The evaluation and grading process of students depends on a number of factors including the effort made by a student. This process should be used to analyse the understanding of the student in relation to course material. The process of evaluation and grading according to Violet was undertaken in order to understand the needs of the students. According to her, this would help her devise the relevant approaches to teaching her students. The main aim for testing is to assess the student’s understanding of the course material properly.
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The student is required to answer questions that are set by a standard that is identified by an authority in order to assess the understanding of course material by students. Violet is, therefore, required to use the grading system to assess the level of understanding of her students of the course material.
A test should be tailored in such a way as to ensure that the students’ learning ability is assessed correctly. It involves the application of a uniform standard against which the students are assessed to provide information on the students’ understanding and ability to learn (Wasserman, 32).
These standards are objective in the sense that they require the teacher to administer a test to all students. This is regardless of the effort they put in class participation and other factors that a teacher may consider relevant in evaluation. This objective nature ensures an even playing field for the students.
Evaluation, therefore, takes the form of standardised tests that are administered to all students in a given jurisdiction. This is especially so with students who have undergone the same curriculum. The students are required to overcome and solve similar tasks by the use of skills acquired in the classroom.
One justification for the application of a ‘blanket’ standard is that the students undergo the same curriculum and are, therefore, exposed to the same information. Though the level of understanding and speed at which the students grasp the content during the learning process differs, the basis upon which they are being assessed is not the speed at which they understood the course material. Rather, it is the understanding of the course material that is being tested. The evaluation process is, therefore, objective.
Violet made a mistake by personalising the evaluation process and using it to assess the speed at which the student grasps the course content. In doing so, she sought to grade the students according to the effort made to understand the course as well as the participation of a student in the classroom. These standards, as applied by Violet, focus on something totally out of the scope for which evaluation was initially administered. This subjectivity is also seen where she attempts to use the process to change her teaching methods. According to her, she intended to use the evaluation as a means of understanding the various capabilities of her students with the aim of tailoring the learning process to suit their needs.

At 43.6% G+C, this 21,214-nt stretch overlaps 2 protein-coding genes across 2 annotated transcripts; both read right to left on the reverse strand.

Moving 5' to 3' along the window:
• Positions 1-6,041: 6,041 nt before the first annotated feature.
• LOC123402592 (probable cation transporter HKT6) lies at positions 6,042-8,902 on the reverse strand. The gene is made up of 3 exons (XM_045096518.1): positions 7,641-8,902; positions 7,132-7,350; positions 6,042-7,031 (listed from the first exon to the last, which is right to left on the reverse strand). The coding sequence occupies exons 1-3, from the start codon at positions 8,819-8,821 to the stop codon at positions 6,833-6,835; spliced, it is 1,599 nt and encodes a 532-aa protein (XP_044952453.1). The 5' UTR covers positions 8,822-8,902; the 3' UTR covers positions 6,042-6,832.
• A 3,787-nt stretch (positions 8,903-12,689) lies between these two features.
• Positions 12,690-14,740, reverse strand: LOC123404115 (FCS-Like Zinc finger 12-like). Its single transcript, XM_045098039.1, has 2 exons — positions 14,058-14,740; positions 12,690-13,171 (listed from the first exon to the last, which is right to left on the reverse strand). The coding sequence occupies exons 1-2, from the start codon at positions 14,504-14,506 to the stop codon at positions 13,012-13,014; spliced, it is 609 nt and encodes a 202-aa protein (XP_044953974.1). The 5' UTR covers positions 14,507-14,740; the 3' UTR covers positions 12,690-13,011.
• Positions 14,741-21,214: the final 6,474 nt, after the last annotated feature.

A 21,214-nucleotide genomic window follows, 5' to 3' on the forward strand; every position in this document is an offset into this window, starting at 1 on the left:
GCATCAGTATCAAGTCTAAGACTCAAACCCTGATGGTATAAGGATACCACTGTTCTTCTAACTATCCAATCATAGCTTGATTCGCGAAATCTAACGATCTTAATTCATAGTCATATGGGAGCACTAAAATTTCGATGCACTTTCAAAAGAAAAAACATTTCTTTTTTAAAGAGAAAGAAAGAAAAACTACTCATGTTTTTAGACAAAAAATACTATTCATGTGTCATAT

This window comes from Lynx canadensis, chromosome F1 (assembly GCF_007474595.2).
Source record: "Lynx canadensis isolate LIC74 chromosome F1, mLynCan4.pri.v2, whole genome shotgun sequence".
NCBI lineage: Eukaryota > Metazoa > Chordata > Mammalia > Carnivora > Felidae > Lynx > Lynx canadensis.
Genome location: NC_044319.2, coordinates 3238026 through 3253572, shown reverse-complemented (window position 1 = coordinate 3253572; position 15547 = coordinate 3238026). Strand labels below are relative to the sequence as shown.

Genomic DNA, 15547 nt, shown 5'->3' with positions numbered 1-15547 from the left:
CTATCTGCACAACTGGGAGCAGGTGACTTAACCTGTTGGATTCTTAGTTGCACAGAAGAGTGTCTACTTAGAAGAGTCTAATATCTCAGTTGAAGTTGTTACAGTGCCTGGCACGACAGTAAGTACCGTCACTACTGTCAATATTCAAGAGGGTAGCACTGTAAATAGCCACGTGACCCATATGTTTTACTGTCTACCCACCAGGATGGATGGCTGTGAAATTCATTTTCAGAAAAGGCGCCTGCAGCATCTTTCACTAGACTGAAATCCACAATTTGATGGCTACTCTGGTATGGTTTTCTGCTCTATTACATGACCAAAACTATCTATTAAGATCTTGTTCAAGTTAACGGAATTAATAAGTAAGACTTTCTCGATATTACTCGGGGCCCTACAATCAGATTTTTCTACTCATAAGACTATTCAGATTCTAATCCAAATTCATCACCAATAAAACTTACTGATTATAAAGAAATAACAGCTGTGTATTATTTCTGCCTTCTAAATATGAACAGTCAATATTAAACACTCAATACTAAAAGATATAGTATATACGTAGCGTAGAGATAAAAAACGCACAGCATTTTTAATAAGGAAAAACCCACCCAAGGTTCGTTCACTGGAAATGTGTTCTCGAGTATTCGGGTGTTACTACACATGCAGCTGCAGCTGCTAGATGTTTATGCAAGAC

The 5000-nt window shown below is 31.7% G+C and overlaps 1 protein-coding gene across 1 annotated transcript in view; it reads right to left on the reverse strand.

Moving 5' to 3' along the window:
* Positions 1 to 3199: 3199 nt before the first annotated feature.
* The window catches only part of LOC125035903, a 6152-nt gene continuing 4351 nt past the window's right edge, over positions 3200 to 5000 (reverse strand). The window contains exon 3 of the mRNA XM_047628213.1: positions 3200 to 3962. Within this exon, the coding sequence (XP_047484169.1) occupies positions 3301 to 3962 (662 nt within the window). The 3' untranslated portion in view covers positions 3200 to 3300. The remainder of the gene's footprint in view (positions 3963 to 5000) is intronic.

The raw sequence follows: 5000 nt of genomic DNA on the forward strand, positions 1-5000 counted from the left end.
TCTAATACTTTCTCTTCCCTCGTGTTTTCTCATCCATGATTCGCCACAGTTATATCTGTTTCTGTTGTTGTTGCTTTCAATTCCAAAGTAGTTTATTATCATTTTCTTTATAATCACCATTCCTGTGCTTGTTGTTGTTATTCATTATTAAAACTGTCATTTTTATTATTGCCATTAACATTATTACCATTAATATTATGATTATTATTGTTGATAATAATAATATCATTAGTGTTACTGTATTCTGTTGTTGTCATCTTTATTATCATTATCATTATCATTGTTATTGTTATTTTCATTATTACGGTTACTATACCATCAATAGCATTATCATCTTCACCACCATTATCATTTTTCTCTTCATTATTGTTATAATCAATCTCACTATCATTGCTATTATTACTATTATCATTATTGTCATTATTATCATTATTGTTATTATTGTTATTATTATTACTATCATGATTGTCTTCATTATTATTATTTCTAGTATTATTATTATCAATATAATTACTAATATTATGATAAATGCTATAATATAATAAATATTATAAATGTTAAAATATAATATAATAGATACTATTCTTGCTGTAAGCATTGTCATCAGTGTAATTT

as little as 3 hours
This is contrary to the basis upon which the standardised evaluation tests are administered. The main reason, as discussed earlier, is to ensure that all students have an equal ground upon which they will be evaluated (Wasserman, 33). Violet also became subjective by assuming that her student, Adam, was going to fail the final examination. This assumption may have impeded her ability to understand the problems which Adam was facing both academically and emotionally.
Violet adopted a marking and grading system that took into consideration the abilities of the student as well as their effort in completing tasks that are required of them. This mode of grading helps to check the excesses of the standardised tests that assume the level of understanding of all students is at par with each other. The assumption of these standardised tests is that the students have learned the same content during the learning period and, therefore, should be able to be assessed on the same universal standard.
It is argued that the standardised tests fail to recognise the disparities in learning ability of the students (Goldberg, 364). These tests apply a uniform standard despite such disparities in both the ability to understand the course material and the amount of input of each student in the learning process. In my opinion, Violet used a fair process that categorised the grading process into groups that assess the different abilities of the students in learning and understanding.
Violet should administer a test to assess Adam’s abilities based on her own assessment of his progress during the entire learning process. This aim of this should be to aid the student in putting down the information he has acquired through studying the course and understanding such material. One of the most likely effects of this action will be opposition from the school administration whose position is that the student’s marks should be increased up to the pass mark to allow him to pass and not to, primarily, assess his understanding and performance in relation to the course material.
Goldberg, Mark. The Test Mess, Phi Delta Kappan, 2004.
“Relative Resource Manager.” webct. N.p., n.d. Web.
Wasserman, Selma. Quantum Theory, the Uncertainty Alchemy of Standardizing Testing, Phi Delta Kappan, 2001.